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  • I believe the Hayes modem pause was intended to be an out-of-band mechanism (which it was) since if someone actually tries to transmit the string "+++", there will be other data before or after it. "+++" by itself is not a valid packet. – user253751 Nov 13 '20 at 15:37
  • @user253751 Exactly. But it was possible for it to happen in other ways than designed - i.e., either unintentional or intentional but maliciously. For example, a remote user communicating on a full duplex (destination echoes all normal text) with their (remote side) modem set to ignore +++ could cause +++ to trigger the other (host system) modem to drop into control mode! It was definitely not foolproof. – manassehkatz-Moving 2 Codidact Nov 13 '20 at 15:46
  • Ah, yes, if you are communicating with something other than IP. – user253751 Nov 13 '20 at 16:50
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    And then there was the system at University of MD when they started using video terminals under 3270-emulation on the IBM mainframes. They had some "express" terminals with a 1-hour limit. But if you knew the right control-code-style tricks, you could bypass that and stay for longer...not that I would ever do such things (cough cough). – manassehkatz-Moving 2 Codidact Nov 13 '20 at 16:57
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One example of the classic ASCII control codes being used today would be ETX and EOF. On a Unix-like system in the terminal, Ctrl-C is ETX and will normally quit the program, and ctrl-D is EOF and is often used to mark end of input to a program.

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  • What I was thinking! Great examples. – Toby Speight Nov 13 '20 at 17:08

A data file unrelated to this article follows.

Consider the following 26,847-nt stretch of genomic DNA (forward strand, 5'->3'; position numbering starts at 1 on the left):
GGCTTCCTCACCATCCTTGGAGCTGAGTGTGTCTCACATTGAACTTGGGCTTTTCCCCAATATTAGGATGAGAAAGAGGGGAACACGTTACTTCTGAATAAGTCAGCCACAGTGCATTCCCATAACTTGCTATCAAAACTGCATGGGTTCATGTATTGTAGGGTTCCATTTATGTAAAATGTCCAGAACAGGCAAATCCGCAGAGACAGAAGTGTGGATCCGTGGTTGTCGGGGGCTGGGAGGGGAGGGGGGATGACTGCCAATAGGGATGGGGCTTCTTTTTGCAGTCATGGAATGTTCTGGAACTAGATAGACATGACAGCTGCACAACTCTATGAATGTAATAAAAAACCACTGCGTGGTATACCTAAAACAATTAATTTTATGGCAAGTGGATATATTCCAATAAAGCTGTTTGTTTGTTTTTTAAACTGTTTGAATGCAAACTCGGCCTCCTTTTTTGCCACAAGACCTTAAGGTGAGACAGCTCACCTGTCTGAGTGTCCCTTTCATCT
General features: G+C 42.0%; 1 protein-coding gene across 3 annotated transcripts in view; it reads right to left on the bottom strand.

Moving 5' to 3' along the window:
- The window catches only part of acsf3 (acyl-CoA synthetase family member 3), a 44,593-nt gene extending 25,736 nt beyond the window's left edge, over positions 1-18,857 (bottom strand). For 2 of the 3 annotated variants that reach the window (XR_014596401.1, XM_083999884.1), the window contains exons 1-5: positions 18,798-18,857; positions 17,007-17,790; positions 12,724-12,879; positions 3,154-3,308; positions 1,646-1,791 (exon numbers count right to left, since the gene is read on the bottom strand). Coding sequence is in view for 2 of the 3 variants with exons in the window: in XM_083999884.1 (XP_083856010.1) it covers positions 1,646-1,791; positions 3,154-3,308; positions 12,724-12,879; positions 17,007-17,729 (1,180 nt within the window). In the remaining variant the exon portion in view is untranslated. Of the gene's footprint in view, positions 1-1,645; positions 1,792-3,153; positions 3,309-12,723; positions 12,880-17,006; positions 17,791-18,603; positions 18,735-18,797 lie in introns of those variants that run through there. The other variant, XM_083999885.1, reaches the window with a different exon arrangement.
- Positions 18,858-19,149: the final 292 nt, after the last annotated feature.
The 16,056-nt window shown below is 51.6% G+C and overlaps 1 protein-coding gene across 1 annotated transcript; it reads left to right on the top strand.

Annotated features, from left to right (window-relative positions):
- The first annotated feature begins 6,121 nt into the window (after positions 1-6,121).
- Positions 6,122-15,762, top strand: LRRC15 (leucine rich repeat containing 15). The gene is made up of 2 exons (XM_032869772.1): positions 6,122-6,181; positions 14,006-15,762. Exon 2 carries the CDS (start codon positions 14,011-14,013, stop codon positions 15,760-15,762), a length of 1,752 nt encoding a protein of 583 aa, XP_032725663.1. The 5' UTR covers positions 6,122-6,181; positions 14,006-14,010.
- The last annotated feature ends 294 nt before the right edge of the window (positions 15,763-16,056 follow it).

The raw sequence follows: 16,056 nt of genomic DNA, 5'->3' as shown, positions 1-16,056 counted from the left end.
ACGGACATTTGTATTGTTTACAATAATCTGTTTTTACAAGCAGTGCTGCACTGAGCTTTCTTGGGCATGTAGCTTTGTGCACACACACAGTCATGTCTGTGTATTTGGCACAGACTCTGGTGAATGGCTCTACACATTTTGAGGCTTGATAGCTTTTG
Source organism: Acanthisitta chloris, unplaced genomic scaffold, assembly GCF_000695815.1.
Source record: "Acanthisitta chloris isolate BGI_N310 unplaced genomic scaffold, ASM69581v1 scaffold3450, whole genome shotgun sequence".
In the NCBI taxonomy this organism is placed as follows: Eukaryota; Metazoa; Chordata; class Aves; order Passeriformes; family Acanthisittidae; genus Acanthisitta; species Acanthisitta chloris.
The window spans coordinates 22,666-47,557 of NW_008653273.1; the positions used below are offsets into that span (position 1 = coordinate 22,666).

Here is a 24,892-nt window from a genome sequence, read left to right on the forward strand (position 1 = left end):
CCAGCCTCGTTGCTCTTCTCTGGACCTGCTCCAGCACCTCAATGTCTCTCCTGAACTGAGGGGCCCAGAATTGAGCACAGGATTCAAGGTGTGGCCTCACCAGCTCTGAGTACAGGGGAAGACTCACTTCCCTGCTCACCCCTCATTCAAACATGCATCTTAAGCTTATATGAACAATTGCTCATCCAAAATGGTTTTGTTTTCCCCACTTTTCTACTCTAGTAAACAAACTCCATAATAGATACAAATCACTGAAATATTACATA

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    The majority of Unix application programs don't do anything special with ^C or ^D. If you type a ^D in a terminal session from which a program is taking its standard input, and the program thinks that the standard input has come to an end, or if you type ^C and the program receives a SIGINT, that's usually because the shell set the program up with an "interactive" line discipline, and the line discipline intercepted the ^C/^D. Put those same chars in a file, and pipe it to the same program, and the program will just read them as normal chars. – Solomon Slow Nov 13 '20 at 17:39
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IMO, ASCII control characters ceased to be meaningful around the same time when people stopped thinking of ASCII as a code for sending telegrams, and started thinking of it as a code that was used for storing text in computer systems.

The same question that you're asking today—what do most of these even mean?—is the same question that I asked when I first learned about ASCII more than 40 years ago. The answer that I got back then only grows stronger with time: They're obsolete.

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  • Really? Try writing a formatted document directly to a laser printer (not through some "driver") without control codes. – manassehkatz-Moving 2 Codidact Nov 13 '20 at 16:59
  • @manassehkatz-Moving2Codidact: even then, chances are you won’t be using those characters in their ASCII meanings. (I happen to have done just such a thing: it was a portable Bluetooth receipt printer. The control codes were assigned pretty much randomly.) – user3840170 Nov 13 '20 at 17:24
  • @manassehkatz-Moving2Codidact, I interpreted the question to specifically be about the ASCII standard, and not generally about the languages or protocols that are used to control modern devices. What does ASCII "Start of Heading (SOH)" mean to a laser printer? What do "Data Link Escape" (DLE)" and "Unit Separator (US)" mean? The byte stream that you send to a printer contains non-text codes that control the printer, but those codes are not generally interpreted in the context of the original ASCII standard. – Solomon Slow Nov 13 '20 at 17:24
  • A different way to look at it is technical language in general: Is "carbon copy' obsolete simply because almost nobody actually uses carbon paper to make copies? No. The terminology remains useful even if the actual usage has changed. Similarly, ASCII "ESC" may be used now differently than originally intended, but that doesn't make it obsolete. – manassehkatz-Moving 2 Codidact Nov 13 '20 at 17:27
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    @manassehkatz-Moving2Codidact, agreed. There are a few special cases. Most notably, the use of HT, FF, and LF/CRLF in pre-formatted text. That's why, in my youth, I asked, "What do most of these even mean?" – Solomon Slow Nov 13 '20 at 17:47